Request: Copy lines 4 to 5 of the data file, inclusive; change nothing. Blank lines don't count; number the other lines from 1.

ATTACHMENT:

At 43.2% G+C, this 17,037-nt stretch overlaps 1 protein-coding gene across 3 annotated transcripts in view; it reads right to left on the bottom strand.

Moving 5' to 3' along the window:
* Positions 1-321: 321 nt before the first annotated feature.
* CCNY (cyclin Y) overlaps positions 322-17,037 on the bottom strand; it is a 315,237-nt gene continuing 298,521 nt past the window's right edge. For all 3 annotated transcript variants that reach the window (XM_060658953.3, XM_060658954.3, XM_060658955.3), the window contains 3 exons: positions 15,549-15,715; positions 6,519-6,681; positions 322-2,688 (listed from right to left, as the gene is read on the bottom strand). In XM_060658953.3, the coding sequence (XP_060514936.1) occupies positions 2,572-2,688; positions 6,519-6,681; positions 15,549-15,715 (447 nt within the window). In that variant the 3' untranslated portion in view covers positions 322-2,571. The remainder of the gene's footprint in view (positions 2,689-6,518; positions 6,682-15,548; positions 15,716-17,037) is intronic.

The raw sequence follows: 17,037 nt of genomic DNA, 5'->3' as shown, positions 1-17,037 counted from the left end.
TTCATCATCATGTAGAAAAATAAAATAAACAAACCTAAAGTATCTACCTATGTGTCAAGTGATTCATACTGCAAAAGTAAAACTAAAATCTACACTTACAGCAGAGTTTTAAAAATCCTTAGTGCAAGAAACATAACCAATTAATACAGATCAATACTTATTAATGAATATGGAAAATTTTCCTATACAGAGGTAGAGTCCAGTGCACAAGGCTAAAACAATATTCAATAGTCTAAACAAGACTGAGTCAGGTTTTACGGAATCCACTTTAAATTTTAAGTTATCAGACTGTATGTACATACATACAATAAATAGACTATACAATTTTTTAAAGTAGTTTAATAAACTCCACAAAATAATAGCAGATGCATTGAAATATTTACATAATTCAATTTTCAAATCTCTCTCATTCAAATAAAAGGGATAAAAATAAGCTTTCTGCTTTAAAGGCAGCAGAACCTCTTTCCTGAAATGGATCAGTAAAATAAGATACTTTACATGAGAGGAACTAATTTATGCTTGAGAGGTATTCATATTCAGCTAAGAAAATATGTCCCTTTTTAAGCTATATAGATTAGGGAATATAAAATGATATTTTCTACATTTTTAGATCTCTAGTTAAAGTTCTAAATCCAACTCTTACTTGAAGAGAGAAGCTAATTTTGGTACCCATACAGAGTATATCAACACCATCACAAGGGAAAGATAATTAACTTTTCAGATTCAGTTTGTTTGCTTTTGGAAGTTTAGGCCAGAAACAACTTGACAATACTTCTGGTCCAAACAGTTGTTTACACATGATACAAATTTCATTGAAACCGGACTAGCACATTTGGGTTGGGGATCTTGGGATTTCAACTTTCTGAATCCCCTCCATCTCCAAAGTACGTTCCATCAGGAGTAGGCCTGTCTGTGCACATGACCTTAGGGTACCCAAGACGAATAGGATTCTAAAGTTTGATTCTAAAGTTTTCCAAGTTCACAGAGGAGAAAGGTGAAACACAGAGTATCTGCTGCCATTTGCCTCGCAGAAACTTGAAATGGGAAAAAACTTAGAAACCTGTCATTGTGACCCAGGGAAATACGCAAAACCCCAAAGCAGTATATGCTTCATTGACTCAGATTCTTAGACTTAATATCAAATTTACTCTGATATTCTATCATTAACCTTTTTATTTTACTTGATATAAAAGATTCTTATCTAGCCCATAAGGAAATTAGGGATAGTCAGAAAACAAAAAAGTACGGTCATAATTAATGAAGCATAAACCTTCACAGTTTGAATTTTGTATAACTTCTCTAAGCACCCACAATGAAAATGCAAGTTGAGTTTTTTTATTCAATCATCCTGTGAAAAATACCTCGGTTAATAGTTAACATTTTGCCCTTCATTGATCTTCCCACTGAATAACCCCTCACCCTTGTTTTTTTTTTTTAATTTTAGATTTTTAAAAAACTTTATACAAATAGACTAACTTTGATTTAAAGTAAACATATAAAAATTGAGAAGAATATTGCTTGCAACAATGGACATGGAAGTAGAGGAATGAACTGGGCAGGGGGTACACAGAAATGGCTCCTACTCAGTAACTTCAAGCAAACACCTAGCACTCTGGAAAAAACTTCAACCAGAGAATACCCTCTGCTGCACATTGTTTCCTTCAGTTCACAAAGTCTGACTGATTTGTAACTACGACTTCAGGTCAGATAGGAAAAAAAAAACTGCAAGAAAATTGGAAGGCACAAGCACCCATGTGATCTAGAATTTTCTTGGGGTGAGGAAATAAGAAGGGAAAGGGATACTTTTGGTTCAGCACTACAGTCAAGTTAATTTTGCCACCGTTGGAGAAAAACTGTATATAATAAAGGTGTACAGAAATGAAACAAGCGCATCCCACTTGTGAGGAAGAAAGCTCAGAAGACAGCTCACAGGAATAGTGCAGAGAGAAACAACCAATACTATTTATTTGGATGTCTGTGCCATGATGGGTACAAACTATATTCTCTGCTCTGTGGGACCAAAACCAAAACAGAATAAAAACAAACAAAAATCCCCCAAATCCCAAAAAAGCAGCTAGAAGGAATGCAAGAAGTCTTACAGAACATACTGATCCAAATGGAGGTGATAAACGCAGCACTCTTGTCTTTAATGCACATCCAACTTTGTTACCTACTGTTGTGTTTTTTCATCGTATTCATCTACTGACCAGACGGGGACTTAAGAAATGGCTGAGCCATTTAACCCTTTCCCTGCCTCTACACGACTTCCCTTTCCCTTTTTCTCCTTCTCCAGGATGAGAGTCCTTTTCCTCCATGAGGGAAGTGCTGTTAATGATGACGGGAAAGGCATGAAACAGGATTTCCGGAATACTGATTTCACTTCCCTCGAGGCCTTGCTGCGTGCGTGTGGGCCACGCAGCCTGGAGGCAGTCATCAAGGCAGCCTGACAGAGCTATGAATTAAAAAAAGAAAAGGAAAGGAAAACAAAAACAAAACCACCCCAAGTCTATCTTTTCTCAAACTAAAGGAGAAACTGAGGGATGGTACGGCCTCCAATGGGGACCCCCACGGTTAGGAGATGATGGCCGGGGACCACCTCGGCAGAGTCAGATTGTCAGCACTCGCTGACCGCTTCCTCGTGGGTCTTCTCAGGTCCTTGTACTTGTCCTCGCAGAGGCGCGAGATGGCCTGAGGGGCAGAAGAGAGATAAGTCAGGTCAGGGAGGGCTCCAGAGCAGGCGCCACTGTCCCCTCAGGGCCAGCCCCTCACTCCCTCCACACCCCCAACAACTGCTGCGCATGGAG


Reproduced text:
* CCNY (cyclin Y) overlaps positions 322-17,037 on the bottom strand; it is a 315,237-nt gene continuing 298,521 nt past the window's right edge. For all 3 annotated transcript variants that reach the window (XM_060658953.3, XM_060658954.3, XM_060658955.3), the window contains 3 exons: positions 15,549-15,715; positions 6,519-6,681; positions 322-2,688 (listed from right to left, as the gene is read on the bottom strand). In XM_060658953.3, the coding sequence (XP_060514936.1) occupies positions 2,572-2,688; positions 6,519-6,681; positions 15,549-15,715 (447 nt within the window). In that variant the 3' untranslated portion in view covers positions 322-2,571. The remainder of the gene's footprint in view (positions 2,689-6,518; positions 6,682-15,548; positions 15,716-17,037) is intronic.

The raw sequence follows: 17,037 nt of genomic DNA, 5'->3' as shown, positions 1-17,037 counted from the left end.